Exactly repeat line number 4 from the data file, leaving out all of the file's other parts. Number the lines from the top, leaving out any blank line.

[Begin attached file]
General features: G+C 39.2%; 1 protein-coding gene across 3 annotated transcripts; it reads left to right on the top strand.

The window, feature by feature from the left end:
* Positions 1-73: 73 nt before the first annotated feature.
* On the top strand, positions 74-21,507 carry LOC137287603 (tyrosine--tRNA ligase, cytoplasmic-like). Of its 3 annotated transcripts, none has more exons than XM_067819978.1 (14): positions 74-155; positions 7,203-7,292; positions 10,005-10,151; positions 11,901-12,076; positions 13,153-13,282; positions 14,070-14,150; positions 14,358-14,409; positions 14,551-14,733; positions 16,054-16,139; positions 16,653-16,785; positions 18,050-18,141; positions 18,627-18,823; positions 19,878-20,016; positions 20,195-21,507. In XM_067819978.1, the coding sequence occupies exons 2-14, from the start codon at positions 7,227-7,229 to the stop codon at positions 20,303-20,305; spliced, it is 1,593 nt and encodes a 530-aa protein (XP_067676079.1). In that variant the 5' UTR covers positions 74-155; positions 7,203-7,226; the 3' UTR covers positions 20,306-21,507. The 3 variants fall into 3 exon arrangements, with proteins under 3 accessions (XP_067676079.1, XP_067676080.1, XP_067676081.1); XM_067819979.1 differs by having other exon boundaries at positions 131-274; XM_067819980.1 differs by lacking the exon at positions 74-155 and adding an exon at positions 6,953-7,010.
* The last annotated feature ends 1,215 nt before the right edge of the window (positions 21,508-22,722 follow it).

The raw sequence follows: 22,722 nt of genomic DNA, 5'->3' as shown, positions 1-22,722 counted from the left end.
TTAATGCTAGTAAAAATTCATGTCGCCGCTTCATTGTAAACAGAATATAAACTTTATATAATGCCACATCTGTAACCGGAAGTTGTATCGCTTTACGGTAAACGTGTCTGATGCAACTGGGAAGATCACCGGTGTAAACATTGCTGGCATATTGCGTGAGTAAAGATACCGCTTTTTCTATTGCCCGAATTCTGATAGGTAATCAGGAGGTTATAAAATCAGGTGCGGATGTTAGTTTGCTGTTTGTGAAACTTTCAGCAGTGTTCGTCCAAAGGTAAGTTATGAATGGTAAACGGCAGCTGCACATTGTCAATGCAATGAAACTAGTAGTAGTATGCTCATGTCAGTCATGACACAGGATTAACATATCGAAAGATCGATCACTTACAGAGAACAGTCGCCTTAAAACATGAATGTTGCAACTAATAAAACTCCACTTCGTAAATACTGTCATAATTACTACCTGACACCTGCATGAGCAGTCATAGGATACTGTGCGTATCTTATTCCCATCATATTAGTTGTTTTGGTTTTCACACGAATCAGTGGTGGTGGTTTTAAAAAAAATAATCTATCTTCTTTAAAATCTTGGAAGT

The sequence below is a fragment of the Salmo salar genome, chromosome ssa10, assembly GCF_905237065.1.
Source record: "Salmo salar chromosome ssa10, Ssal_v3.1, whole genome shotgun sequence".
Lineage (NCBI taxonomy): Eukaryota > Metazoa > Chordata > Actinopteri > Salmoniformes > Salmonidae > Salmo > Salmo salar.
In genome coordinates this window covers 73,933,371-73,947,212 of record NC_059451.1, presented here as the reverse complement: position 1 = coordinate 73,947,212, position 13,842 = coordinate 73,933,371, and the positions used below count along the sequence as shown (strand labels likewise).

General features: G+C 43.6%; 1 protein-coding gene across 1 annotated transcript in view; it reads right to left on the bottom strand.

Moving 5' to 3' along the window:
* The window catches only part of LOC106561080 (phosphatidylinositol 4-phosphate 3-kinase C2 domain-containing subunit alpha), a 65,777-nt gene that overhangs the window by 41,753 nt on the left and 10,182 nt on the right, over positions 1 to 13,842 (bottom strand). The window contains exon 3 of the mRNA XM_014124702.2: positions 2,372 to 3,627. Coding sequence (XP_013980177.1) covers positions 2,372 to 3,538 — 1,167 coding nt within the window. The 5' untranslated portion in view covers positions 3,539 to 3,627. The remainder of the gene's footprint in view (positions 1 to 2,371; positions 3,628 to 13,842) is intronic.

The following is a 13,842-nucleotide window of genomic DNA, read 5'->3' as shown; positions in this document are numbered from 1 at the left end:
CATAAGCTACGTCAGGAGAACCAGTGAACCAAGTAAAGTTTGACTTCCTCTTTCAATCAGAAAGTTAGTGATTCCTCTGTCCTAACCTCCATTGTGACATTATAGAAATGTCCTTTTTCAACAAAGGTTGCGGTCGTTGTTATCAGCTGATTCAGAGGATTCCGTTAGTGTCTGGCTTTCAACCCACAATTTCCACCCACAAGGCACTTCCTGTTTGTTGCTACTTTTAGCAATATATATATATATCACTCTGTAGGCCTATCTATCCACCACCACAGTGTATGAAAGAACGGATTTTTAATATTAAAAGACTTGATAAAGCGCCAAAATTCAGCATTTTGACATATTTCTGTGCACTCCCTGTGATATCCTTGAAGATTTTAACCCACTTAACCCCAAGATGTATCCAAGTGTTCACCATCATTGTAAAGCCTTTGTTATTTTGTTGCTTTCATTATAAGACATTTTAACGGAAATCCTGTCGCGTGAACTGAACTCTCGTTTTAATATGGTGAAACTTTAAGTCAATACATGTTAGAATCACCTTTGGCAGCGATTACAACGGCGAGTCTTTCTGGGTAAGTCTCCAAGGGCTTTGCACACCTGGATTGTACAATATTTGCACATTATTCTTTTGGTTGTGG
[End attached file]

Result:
* On the top strand, positions 74-21,507 carry LOC137287603 (tyrosine--tRNA ligase, cytoplasmic-like). Of its 3 annotated transcripts, none has more exons than XM_067819978.1 (14): positions 74-155; positions 7,203-7,292; positions 10,005-10,151; positions 11,901-12,076; positions 13,153-13,282; positions 14,070-14,150; positions 14,358-14,409; positions 14,551-14,733; positions 16,054-16,139; positions 16,653-16,785; positions 18,050-18,141; positions 18,627-18,823; positions 19,878-20,016; positions 20,195-21,507. In XM_067819978.1, the coding sequence occupies exons 2-14, from the start codon at positions 7,227-7,229 to the stop codon at positions 20,303-20,305; spliced, it is 1,593 nt and encodes a 530-aa protein (XP_067676079.1). In that variant the 5' UTR covers positions 74-155; positions 7,203-7,226; the 3' UTR covers positions 20,306-21,507. The 3 variants fall into 3 exon arrangements, with proteins under 3 accessions (XP_067676079.1, XP_067676080.1, XP_067676081.1); XM_067819979.1 differs by having other exon boundaries at positions 131-274; XM_067819980.1 differs by lacking the exon at positions 74-155 and adding an exon at positions 6,953-7,010.